Volume 89 Issue 24 | p. 26 | Concentrates
Issue Date: June 13, 2011

Pfizer To Stop Selling Roxarsone

Department: Government & Policy
News Channels: Environmental SCENE
Keywords: heparin, drug safety
A major source of arsenic in chicken feed will be eliminated in the U.S.
Credit: Shutterstock
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A major source of arsenic in chicken feed will be eliminated in the U.S.
Credit: Shutterstock

Alpharma, a subsidiary of Pfizer, has agreed to stop selling 3-Nitro, an arsenic-containing drug fed to a large percentage of chickens in the U.S. The company is voluntarily withdrawing the product after FDA found higher levels of inorganic arsenic, a known carcinogen, in the livers of broiler chickens that were fed 3-Nitro, compared with untreated chickens. Also known as roxarsone, 3-Nitro has been used since the 1940s by the U.S. poultry industry to control parasitic infections, induce weight gain, and create a more appealing color in meat. FDA officials emphasized that the levels of inorganic arsenic in the chicken livers, which varied from 300 ppb to 2,900 ppb, do not pose a health risk. Although FDA did not test chicken meat for inorganic arsenic, the level in liver is likely to be forty times higher than that found in meat, Bernadette Dunham, director of FDA’s Center for Veterinary Medicine, said during a press briefing on June 8. Alpharma plans to continue selling 3-Nitro for 30 days to give the poultry industry time to transition to alternative drugs.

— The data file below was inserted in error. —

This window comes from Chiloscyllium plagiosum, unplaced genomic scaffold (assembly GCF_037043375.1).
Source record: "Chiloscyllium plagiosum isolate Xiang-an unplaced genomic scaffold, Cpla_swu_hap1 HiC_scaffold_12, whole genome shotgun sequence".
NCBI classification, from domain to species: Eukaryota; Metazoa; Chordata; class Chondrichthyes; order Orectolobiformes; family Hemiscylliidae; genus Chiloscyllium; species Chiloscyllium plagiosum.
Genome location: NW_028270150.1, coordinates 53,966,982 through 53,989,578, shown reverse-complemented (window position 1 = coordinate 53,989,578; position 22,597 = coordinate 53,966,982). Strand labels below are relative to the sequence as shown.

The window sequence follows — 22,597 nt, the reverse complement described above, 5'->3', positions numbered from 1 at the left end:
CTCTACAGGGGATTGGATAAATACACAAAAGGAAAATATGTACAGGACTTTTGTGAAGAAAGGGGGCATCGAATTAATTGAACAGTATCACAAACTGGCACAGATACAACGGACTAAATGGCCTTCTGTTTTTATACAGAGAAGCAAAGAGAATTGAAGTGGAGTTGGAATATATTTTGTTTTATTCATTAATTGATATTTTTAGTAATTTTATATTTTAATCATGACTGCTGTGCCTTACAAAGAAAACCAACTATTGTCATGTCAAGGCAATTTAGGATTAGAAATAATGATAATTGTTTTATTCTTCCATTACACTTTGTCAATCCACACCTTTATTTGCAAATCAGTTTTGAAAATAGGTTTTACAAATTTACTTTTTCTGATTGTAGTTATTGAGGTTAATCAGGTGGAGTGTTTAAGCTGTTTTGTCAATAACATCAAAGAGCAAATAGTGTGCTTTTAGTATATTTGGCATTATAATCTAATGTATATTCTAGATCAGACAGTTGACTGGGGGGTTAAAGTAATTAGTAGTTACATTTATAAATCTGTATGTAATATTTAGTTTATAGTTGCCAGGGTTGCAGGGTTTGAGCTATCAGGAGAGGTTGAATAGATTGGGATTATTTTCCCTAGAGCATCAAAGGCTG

Chemical & Engineering News
ISSN 0009-2347
Copyright © American Chemical Society

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